The spectral bandwidth is a measure of the distribution of wavelengths of light that are directed at the sample. A narrower bandwidth results in better resolution, but also decreases the signal-to-noise ratio.

Most instruments have a fixed spectral bandwidth at 1.0 nm, while others have a variable range. The spectra of vapor or gases require narrow bandwidths down to 0.5 nm for good structural resolution.

The T80 from PG Instruments (Leicester, U.K.; www.pginstruments.com) is a high-performance double-beam spectrophotometer available with a fixed (2 nm) or variable (0.5, 1, 2, 5 nm) spectral bandwidth. The T92+ features a continuous slit from 0.1 to 5.0 nm at 0.1-nm intervals.


Scanning spectrophotometers scan through a range of wavelengths and record the absorbance levels at each wavelength. Check whether the instrument has a preset scanning speed or whether you can choose the speed depending on your requirements. Aquarius spectrophotometers from Cecil Instruments have a variable scan rate of 1–4000 nm/min (see Figure 2) and include PC connectivity via USB ports.

Photometric noise

Figure 2 – Aquarius double-beam spectrophotometer from Cecil Instruments.

Low noise results in high sensitivity, which can enable faster scan times or more accurate results.

Stray light

The lower the stray light, the better the photometric accuracy, especially at higher absorbance levels.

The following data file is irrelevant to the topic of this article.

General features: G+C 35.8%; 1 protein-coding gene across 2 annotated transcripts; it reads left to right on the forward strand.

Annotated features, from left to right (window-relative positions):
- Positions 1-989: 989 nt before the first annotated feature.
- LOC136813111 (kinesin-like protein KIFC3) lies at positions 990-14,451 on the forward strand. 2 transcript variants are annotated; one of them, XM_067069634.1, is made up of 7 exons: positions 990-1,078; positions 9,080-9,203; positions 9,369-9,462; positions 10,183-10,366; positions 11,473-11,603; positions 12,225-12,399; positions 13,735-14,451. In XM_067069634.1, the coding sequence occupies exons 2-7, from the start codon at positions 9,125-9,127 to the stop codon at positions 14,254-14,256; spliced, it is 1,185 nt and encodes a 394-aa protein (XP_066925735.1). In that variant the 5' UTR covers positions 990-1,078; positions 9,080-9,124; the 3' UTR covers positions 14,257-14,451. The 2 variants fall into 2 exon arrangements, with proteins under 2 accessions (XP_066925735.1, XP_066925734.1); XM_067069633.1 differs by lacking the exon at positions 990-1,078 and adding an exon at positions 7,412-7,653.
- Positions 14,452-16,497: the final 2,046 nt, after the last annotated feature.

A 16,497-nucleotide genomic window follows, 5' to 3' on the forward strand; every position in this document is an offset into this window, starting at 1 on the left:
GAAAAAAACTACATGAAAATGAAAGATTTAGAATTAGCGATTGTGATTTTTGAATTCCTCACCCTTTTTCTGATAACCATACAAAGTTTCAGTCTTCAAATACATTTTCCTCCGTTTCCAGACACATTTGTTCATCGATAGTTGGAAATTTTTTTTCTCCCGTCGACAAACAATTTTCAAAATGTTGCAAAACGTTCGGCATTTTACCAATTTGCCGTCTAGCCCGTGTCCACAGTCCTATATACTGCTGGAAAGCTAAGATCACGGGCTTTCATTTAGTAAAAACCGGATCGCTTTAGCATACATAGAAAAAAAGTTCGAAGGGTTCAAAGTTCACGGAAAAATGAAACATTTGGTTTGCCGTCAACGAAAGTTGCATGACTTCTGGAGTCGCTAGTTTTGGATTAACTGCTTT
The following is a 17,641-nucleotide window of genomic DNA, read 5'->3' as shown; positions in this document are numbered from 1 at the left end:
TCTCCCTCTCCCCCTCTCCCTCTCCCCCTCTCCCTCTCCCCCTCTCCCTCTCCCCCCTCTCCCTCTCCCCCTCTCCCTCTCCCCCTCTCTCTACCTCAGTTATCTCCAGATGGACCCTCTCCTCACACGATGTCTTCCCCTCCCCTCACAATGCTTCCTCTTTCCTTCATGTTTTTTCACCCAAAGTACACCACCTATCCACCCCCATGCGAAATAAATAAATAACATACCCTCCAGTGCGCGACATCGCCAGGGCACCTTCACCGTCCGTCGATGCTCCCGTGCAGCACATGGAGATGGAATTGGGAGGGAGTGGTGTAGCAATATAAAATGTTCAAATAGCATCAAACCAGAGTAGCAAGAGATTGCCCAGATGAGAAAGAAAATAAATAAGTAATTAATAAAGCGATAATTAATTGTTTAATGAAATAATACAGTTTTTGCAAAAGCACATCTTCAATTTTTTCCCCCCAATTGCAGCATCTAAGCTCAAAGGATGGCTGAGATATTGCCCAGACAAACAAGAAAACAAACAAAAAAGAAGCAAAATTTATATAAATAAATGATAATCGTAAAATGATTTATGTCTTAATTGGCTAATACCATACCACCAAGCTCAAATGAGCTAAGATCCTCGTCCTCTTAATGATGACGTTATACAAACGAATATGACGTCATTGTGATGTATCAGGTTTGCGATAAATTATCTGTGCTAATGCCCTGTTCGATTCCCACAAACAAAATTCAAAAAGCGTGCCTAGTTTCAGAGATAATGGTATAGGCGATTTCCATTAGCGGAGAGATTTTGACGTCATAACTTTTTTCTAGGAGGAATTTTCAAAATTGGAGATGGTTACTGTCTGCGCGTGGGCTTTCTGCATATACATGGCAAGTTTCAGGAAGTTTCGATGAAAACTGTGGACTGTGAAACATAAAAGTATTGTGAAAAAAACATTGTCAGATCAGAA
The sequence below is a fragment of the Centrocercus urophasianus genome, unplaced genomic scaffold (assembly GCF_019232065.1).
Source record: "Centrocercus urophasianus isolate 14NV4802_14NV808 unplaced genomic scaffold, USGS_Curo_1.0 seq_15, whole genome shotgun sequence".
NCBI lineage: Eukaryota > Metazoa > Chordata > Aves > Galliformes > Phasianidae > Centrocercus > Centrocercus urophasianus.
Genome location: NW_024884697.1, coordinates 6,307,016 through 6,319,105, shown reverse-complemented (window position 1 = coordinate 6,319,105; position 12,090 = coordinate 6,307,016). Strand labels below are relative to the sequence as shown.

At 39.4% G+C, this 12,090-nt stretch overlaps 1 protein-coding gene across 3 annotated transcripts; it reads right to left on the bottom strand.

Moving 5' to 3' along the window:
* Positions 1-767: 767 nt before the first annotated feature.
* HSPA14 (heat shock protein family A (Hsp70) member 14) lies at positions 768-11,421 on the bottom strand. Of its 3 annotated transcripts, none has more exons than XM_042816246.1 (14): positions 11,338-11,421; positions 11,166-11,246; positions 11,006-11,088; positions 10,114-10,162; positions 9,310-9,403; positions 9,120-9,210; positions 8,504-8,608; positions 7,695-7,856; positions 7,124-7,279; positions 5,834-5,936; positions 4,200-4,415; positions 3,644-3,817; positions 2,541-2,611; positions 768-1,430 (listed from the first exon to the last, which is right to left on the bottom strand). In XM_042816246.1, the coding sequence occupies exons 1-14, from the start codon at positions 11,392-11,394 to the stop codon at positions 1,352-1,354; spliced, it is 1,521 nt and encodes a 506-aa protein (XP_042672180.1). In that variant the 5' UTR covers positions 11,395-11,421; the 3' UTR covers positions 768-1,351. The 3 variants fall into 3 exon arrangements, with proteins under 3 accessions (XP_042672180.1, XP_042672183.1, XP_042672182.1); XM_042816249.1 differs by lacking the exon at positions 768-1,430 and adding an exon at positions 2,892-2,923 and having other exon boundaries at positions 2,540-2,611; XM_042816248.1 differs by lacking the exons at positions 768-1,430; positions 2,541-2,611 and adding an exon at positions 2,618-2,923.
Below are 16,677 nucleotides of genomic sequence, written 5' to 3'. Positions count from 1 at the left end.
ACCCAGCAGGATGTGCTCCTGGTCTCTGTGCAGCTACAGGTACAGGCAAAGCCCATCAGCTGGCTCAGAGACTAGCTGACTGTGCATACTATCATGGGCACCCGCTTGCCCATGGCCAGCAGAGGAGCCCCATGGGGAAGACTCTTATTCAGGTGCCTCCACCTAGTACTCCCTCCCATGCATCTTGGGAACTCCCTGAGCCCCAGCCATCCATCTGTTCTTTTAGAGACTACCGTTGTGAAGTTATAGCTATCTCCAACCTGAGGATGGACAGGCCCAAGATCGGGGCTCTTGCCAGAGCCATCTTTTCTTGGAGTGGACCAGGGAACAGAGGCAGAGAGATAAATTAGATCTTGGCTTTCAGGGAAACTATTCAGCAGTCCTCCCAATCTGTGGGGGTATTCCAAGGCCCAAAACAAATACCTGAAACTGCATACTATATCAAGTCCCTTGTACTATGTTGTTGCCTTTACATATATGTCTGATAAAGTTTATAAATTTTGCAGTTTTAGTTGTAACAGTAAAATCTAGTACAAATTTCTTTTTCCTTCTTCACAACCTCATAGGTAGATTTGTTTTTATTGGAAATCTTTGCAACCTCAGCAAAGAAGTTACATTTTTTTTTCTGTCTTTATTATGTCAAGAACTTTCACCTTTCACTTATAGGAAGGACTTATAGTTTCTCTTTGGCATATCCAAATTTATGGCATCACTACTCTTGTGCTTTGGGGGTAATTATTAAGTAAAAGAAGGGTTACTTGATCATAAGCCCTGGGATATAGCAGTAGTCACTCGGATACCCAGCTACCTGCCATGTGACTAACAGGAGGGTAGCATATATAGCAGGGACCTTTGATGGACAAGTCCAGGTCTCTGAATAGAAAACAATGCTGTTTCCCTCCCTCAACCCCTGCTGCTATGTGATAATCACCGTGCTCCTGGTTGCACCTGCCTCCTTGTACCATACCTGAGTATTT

Utilizing proprietary diffraction gratings, Shimadzu’s UV-2700 achieves ultralow stray light of 0.00005 %T at 220 nm, expanding its photometric performance range to 8 Abs. This eliminates the need to dilute samples and allows the measurement of low transmittance samples.

Baseline drift and flatness

Baseline drift should be as low as possible so that less time is required for the zeroing of baselines during an experimental session. Factors such as shielding from the ambient temperature fluctuations and drafts will improve the baseline drift.

Baseline flatness should be as low as possible over the complete wavelength range to help provide for high measurement accuracy.

Check how long it takes for the instrument to warm up, and how frequently calibration tests should be performed.

Recent developments in spectrophotometers

Recent advances have been made in the nature, availability, and flexibility of propriety nano cells for ultramicro-volume samples such as nucleic acids and proteins.

The Genova Nano micro-volume spectrophotometer from Jenway (Bibby Scientific, Burlington, NJ; www.bibby-scientificusa.com) detects DNA concentrations as low as 2 ng/μL and only requires a sample volume of 0.5 μL.

Beckman Coulter supplies 50-μL microcells that can be used with a specifically designed cell holder that allows for the recovery of DNA, RNA, or oligonucleotide samples.

A list of spectrophotometer manufacturers is given in Table 2.

Table 2 – Manufacturers of spectrophotometers
Agilent Technologies            Santa Clara, CA             www.chem.agilent.com       
BiochromCambridge, U.K.www.biochrom.co.uk      
Beckman CoulterBrea, CAwww.beckmancoulter.com       
Cecil Instruments Cambridge, U.K.www.cecilinstruments.com
Hach Loveland, COwww.hach.com 
Jenway (Bibby Scientific)Burlington, NJwww.bibby-scientificusa.com   
OLISBogart, GAwww.olisweb.com
PerkinElmerWaltham, MAwww.perkinelmer.com 
PG InstrumentsLeicester, U.K.www.pginstruments.com
Shimadzu Scientific Instruments      
Columbia, MDwww.ssi.shimadzu.com 
Thermo Fisher ScientificMadison, WIwww.thermoscientific.com

Katriona Scoffin, B.Sc., is a freelance science writer; e-mail: [email protected].

Please check out our Spectrophotometer section to find manufacturers that sell these products